Customer: I had such a crush on Captain Hook when I was younger. Do you think this means I have unresolved issues?
More Weird Things Customers Say in Bookshops has yet more tales from the antiquarian bookshop where Jen Campbell works, and includes a selection of ‘Weird Things...’ sent in from other booksellers across the world. The book is illustrated by the BAFTA winning Brothers McLeod.
Loved the first book. This one never was available in the store where I work, so I need to order it online.
6. Kiss Me Deadly: 13 Tales of Paranormal Love:
Nothing new here, but there are some awesome sounding authors included.
7. World of Shell and Bone by Adriana Ryan:
Nah. Too much of the same here. Plus, she's holding her boob in her hand on the cover and for some reason it is bugging me for this picture. Almost doesn't match what the story is supposed to be.
8. Mortality (The Hitchhiker Strain #1) by Kellie Sheridan:
Now, two very different kinds of infected walk the Earth, intent on nothing but feeding and destroying what little remains of civilization. When the inoculated are bitten, infection means watching on in silent horror as self-control disappears and the idea of feasting on loved ones becomes increasingly hard to ignore.
Starving and forced to live inside of the abandoned high school, all Savannah wants is the chance to fight back. When a strange boy arrives with a plan to set everything right, she gets her chance. Meeting Cole changes everything. Mere survival will never be enough.
Hmm. Probably not. Plus, don't quite get the cover.
9. The Ugly Stepsister Strikes Back by Sariah Wilson:
But what happens when you're the ugly stepsister and your obnoxiously perfect--read pretty, smart, and, worst of all, sickeningly nice--stepsister is dating the charming, tall, devastatingly handsome guy you've had a thing for since you were nine years old?
Quirky, artistic and snarky Mattie Lowe does not lead a charmed life. Her mother is constantly belittling her on Skype. Mercedes, the school mean girl, has made it her personal mission to torment Mattie. But worst of all? Her stepsister Ella is the most beautiful, popular girl in school and is dating Mattie's secret longtime crush, Jake Kingston.
Tired of being left out and done with waiting for her own stupid fairy godmother to show up, Mattie decides to change her life. She'll start by running for senior class president against wildly popular Jake.
Ella can keep her Prince Annoying. Mattie's going to rule the school.
And no one, not even a cute and suddenly flirty Jake, is going to stop her.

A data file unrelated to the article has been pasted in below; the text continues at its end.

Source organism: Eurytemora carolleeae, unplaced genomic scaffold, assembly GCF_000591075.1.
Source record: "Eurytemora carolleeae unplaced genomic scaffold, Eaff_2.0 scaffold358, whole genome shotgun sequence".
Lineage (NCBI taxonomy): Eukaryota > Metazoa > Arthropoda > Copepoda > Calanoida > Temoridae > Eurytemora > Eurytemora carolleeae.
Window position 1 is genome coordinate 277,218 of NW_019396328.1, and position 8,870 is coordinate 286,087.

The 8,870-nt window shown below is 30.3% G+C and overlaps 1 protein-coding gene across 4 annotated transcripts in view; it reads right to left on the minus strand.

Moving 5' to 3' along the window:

I actually still like the sound of this one.
10. The Worlds We Make by Megan Crewe:
And now a deadly enemy threatens to take the one hope she has left: THE CURE.
When Kaelyn and her friends reached Toronto with a vaccine for the virus that has ravaged the population, they thought their journey was over. But now they're being tracked by the Wardens, a band of survivors as lethal as the virus who are intent on stealing the vaccine no matter what the cost.
Forced onto the road again, Kaelyn and her companions discover the Centers for Disease Control in Atlanta is their best hope for finding scientists who can reproduce the vaccine. But with the virus already spreading among them, the Wardens hot on their trail, and hundreds of miles to cross, Kaelyn finds herself compromising her morals to keep her group alive. Her conscience seems a small price to pay if protects them and their precious cargo. Unless even that is not enough...
In the final installment in Megan Crewe’s captivating the Fallen World trilogy, Kaelyn is on the run from her biggest adversaries yet. While she continues to face horrific loss, her resolve is still strong. But to survive this shattered world, will she have to sacrifice all that's left of the girl she was?
I really like this series, and I need to read this final book!
11. The Shadow Cabinet by Maureen Johnson:
Time is running out as Rory fights to find her friends and the ghost squad struggles to stop Jane from unleashing her spectral nightmare on the entire city. In the process, they'll discover the existence of an organization that underpins London itself - and Rory will learn that someone she trusts has been keeping a tremendous secret.
In this exhilarating third installment to her New York Times bestselling series, Maureen Johnson brings the sinister streets of London to life with her signature wit and page-turning suspense.